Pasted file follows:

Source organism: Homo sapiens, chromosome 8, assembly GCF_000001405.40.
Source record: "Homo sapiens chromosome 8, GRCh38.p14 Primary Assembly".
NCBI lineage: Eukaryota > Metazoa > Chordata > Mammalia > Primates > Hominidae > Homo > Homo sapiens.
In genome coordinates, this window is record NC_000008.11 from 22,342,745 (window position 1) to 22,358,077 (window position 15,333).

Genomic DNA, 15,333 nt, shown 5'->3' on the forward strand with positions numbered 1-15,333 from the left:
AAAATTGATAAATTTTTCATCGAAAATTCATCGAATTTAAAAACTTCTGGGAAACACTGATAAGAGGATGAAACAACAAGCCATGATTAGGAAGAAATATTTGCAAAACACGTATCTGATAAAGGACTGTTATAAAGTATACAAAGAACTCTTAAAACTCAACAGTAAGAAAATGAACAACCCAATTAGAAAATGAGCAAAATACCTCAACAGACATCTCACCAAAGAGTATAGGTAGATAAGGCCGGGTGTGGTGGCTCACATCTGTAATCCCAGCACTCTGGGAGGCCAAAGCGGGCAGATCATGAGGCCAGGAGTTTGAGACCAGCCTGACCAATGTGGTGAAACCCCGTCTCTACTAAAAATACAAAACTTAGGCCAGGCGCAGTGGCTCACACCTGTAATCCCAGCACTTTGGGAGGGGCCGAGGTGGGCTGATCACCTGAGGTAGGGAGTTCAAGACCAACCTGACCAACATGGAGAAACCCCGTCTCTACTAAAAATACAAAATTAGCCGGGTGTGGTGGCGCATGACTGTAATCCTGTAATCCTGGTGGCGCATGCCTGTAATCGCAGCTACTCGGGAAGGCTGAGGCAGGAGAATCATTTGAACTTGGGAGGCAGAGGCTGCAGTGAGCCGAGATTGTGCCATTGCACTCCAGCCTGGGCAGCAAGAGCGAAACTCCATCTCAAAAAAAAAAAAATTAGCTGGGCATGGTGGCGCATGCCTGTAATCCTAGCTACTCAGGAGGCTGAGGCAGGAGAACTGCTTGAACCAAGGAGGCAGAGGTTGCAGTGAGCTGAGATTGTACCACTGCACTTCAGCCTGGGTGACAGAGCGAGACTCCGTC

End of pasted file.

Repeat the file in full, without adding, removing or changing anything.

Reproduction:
Source organism: Homo sapiens, chromosome 8, assembly GCF_000001405.40.
Source record: "Homo sapiens chromosome 8, GRCh38.p14 Primary Assembly".
NCBI lineage: Eukaryota > Metazoa > Chordata > Mammalia > Primates > Hominidae > Homo > Homo sapiens.
In genome coordinates, this window is record NC_000008.11 from 22,342,745 (window position 1) to 22,358,077 (window position 15,333).

Genomic DNA, 15,333 nt, shown 5'->3' on the forward strand with positions numbered 1-15,333 from the left:
AAAATTGATAAATTTTTCATCGAAAATTCATCGAATTTAAAAACTTCTGGGAAACACTGATAAGAGGATGAAACAACAAGCCATGATTAGGAAGAAATATTTGCAAAACACGTATCTGATAAAGGACTGTTATAAAGTATACAAAGAACTCTTAAAACTCAACAGTAAGAAAATGAACAACCCAATTAGAAAATGAGCAAAATACCTCAACAGACATCTCACCAAAGAGTATAGGTAGATAAGGCCGGGTGTGGTGGCTCACATCTGTAATCCCAGCACTCTGGGAGGCCAAAGCGGGCAGATCATGAGGCCAGGAGTTTGAGACCAGCCTGACCAATGTGGTGAAACCCCGTCTCTACTAAAAATACAAAACTTAGGCCAGGCGCAGTGGCTCACACCTGTAATCCCAGCACTTTGGGAGGGGCCGAGGTGGGCTGATCACCTGAGGTAGGGAGTTCAAGACCAACCTGACCAACATGGAGAAACCCCGTCTCTACTAAAAATACAAAATTAGCCGGGTGTGGTGGCGCATGACTGTAATCCTGTAATCCTGGTGGCGCATGCCTGTAATCGCAGCTACTCGGGAAGGCTGAGGCAGGAGAATCATTTGAACTTGGGAGGCAGAGGCTGCAGTGAGCCGAGATTGTGCCATTGCACTCCAGCCTGGGCAGCAAGAGCGAAACTCCATCTCAAAAAAAAAAAAATTAGCTGGGCATGGTGGCGCATGCCTGTAATCCTAGCTACTCAGGAGGCTGAGGCAGGAGAACTGCTTGAACCAAGGAGGCAGAGGTTGCAGTGAGCTGAGATTGTACCACTGCACTTCAGCCTGGGTGACAGAGCGAGACTCCGTC